THE COST OF houses and apartments increased by 3.7% nationally in the year to March, according to the latest data from the Central Statistics Office (CSO).
This compares to an increase of 3% in the year to February and an increase of 0.9% in the 12 months to March 2020.
The data comes as the government has again defended its housing policies in the Dáil, with Taoiseach Micheál Martin told that people would be on the streets protesting if it wasn’t for the Covid-19 pandemic.
The CSO Residential Property Price Index for March showed that in Dublin, residential property prices saw an increase of 2.5% in the year to March, while property prices outside Dublin were 4.9% higher.
In Dublin, house prices increased by 2.8% and apartment prices increased by 0.7%.
The highest house price growth in Dublin was Dun Laoghaire-Rathdown at 3.9%, while Fingal saw a decline of 0.4%.
The five most expensive Eircode areas by median price were in Dublin, with Blackrock at €615,000 the most expensive.
Outside Dublin, house prices were up by 4.5% and apartment prices up by 10.4%.
The region outside of Dublin that saw the largest rise in house prices was the Midlands at 6.7%. At the other end of the scale, the Midwest saw a 1.2% increase.
Overall, the national index is 14.9% lower than its highest level in 2007.
Dublin residential property prices are 20.1% lower than their February 2007 peak, while residential property prices in the rest of Ireland are 17.3% lower than their May 2007 peak.
The Dáil heard some sharp exchanges on the issue of housing this afternoon, with Taoiseach Micheál Martin being told that people would be “on the street protesting” if it wasn’t for the Covid-19 pandemic.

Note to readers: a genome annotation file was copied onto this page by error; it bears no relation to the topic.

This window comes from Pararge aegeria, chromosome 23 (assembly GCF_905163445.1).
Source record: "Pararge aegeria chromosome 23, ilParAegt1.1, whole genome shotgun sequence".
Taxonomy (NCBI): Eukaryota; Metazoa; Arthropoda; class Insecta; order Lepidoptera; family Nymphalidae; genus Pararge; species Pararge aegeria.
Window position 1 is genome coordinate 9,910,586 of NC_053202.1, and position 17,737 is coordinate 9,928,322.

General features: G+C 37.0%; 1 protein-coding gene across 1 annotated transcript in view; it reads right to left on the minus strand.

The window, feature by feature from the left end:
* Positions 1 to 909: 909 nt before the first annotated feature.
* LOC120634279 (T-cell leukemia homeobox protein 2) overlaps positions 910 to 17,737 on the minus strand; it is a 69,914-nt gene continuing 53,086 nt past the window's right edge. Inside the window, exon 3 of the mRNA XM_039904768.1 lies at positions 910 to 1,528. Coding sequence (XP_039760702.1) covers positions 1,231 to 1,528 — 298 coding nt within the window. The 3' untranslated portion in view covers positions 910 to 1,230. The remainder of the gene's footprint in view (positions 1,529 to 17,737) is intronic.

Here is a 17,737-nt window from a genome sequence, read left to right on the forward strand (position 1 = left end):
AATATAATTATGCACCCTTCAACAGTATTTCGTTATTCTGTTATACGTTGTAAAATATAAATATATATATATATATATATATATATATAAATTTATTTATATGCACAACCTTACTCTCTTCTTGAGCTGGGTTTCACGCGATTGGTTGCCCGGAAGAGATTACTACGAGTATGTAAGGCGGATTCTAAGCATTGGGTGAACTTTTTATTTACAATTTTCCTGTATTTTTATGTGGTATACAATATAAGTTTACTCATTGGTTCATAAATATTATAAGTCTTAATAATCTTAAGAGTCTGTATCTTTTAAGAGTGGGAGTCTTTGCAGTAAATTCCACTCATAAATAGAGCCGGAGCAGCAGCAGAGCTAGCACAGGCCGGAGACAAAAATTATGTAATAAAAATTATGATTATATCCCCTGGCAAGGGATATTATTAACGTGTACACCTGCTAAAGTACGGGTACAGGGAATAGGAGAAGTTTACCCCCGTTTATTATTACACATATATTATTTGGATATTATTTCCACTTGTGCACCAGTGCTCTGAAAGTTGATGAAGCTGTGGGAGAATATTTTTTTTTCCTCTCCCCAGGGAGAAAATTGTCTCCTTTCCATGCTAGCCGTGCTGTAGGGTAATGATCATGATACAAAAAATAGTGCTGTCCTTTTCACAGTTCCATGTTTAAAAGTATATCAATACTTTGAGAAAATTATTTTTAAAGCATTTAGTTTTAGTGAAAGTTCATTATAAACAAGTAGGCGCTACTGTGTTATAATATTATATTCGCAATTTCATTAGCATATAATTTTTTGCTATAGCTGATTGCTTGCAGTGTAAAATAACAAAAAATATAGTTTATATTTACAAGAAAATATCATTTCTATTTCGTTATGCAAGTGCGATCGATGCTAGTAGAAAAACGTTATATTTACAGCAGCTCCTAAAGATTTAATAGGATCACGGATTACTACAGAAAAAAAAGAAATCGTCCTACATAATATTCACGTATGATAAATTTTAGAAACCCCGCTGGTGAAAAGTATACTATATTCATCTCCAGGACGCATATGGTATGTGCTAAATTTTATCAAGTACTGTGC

Sinn Féin, the Social Democrats and People Before Profit all criticised the government’s approach to housing with Martin staunchly defending the coalition, saying that it is committed to “unprecedented funding” for residential construction.
Sinn Féin leader Mary Lou McDonald TD said that “what you have to do here is not rocket science”.
Firstly, end the tax advantages enjoyed by these institutional investors and get them to pay their fair share of corporation tax and capital gains tax. Secondly, impose the stamp duty surcharge on the purchase of residential property by these investor funds. And thirdly, introduce emergency legislation to stop these funds bulk-buying residential developments.
She added: “That’s what you should do, but your answer to each of those sensible necessary proposals is no, no, no. Is this why you led Fianna Fáil back into government, to allow Fine Gael to continue calling the tune on housing.”
In response, the Taoiseach said he led his party into government to “make housing a key priority issue” and “spared no effort to comprehensively develop a range of initiatives”.
We have committed to, in funding terms, the largest social housing programme in the history of the state, and to embed that in multi-annual funding over the next five years. And our target is to build 50,000 social houses, enabling people to access housing.